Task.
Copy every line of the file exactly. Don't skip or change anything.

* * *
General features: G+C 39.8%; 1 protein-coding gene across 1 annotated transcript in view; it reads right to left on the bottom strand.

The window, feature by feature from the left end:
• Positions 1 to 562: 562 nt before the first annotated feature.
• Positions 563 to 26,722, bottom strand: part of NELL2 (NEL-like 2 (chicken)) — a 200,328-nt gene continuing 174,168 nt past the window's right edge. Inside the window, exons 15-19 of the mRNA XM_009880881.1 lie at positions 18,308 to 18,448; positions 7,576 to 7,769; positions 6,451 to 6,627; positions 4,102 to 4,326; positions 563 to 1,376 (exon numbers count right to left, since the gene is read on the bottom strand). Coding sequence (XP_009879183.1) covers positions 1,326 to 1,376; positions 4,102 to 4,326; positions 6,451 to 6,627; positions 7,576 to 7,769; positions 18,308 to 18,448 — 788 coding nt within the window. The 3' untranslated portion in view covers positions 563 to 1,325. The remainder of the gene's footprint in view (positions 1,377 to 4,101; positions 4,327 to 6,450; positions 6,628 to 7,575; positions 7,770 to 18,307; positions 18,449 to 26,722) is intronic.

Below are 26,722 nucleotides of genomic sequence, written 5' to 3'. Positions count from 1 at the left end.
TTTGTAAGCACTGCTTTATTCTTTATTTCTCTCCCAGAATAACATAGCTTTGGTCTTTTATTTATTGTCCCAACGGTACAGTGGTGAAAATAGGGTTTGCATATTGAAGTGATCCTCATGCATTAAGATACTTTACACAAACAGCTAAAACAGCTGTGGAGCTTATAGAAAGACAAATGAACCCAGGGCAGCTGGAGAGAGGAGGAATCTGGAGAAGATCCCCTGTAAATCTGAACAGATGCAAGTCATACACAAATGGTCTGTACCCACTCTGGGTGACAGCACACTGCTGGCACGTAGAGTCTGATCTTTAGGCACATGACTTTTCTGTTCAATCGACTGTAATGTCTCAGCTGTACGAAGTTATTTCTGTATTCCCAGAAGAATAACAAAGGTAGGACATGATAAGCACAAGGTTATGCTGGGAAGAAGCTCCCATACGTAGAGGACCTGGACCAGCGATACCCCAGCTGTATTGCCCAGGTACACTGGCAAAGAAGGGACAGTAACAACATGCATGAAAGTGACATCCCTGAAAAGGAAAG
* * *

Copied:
General features: G+C 39.8%; 1 protein-coding gene across 1 annotated transcript in view; it reads right to left on the bottom strand.

The window, feature by feature from the left end:
• Positions 1 to 562: 562 nt before the first annotated feature.
• Positions 563 to 26,722, bottom strand: part of NELL2 (NEL-like 2 (chicken)) — a 200,328-nt gene continuing 174,168 nt past the window's right edge. Inside the window, exons 15-19 of the mRNA XM_009880881.1 lie at positions 18,308 to 18,448; positions 7,576 to 7,769; positions 6,451 to 6,627; positions 4,102 to 4,326; positions 563 to 1,376 (exon numbers count right to left, since the gene is read on the bottom strand). Coding sequence (XP_009879183.1) covers positions 1,326 to 1,376; positions 4,102 to 4,326; positions 6,451 to 6,627; positions 7,576 to 7,769; positions 18,308 to 18,448 — 788 coding nt within the window. The 3' untranslated portion in view covers positions 563 to 1,325. The remainder of the gene's footprint in view (positions 1,377 to 4,101; positions 4,327 to 6,450; positions 6,628 to 7,575; positions 7,770 to 18,307; positions 18,449 to 26,722) is intronic.

Below are 26,722 nucleotides of genomic sequence, written 5' to 3'. Positions count from 1 at the left end.
TTTGTAAGCACTGCTTTATTCTTTATTTCTCTCCCAGAATAACATAGCTTTGGTCTTTTATTTATTGTCCCAACGGTACAGTGGTGAAAATAGGGTTTGCATATTGAAGTGATCCTCATGCATTAAGATACTTTACACAAACAGCTAAAACAGCTGTGGAGCTTATAGAAAGACAAATGAACCCAGGGCAGCTGGAGAGAGGAGGAATCTGGAGAAGATCCCCTGTAAATCTGAACAGATGCAAGTCATACACAAATGGTCTGTACCCACTCTGGGTGACAGCACACTGCTGGCACGTAGAGTCTGATCTTTAGGCACATGACTTTTCTGTTCAATCGACTGTAATGTCTCAGCTGTACGAAGTTATTTCTGTATTCCCAGAAGAATAACAAAGGTAGGACATGATAAGCACAAGGTTATGCTGGGAAGAAGCTCCCATACGTAGAGGACCTGGACCAGCGATACCCCAGCTGTATTGCCCAGGTACACTGGCAAAGAAGGGACAGTAACAACATGCATGAAAGTGACATCCCTGAAAAGGAAAG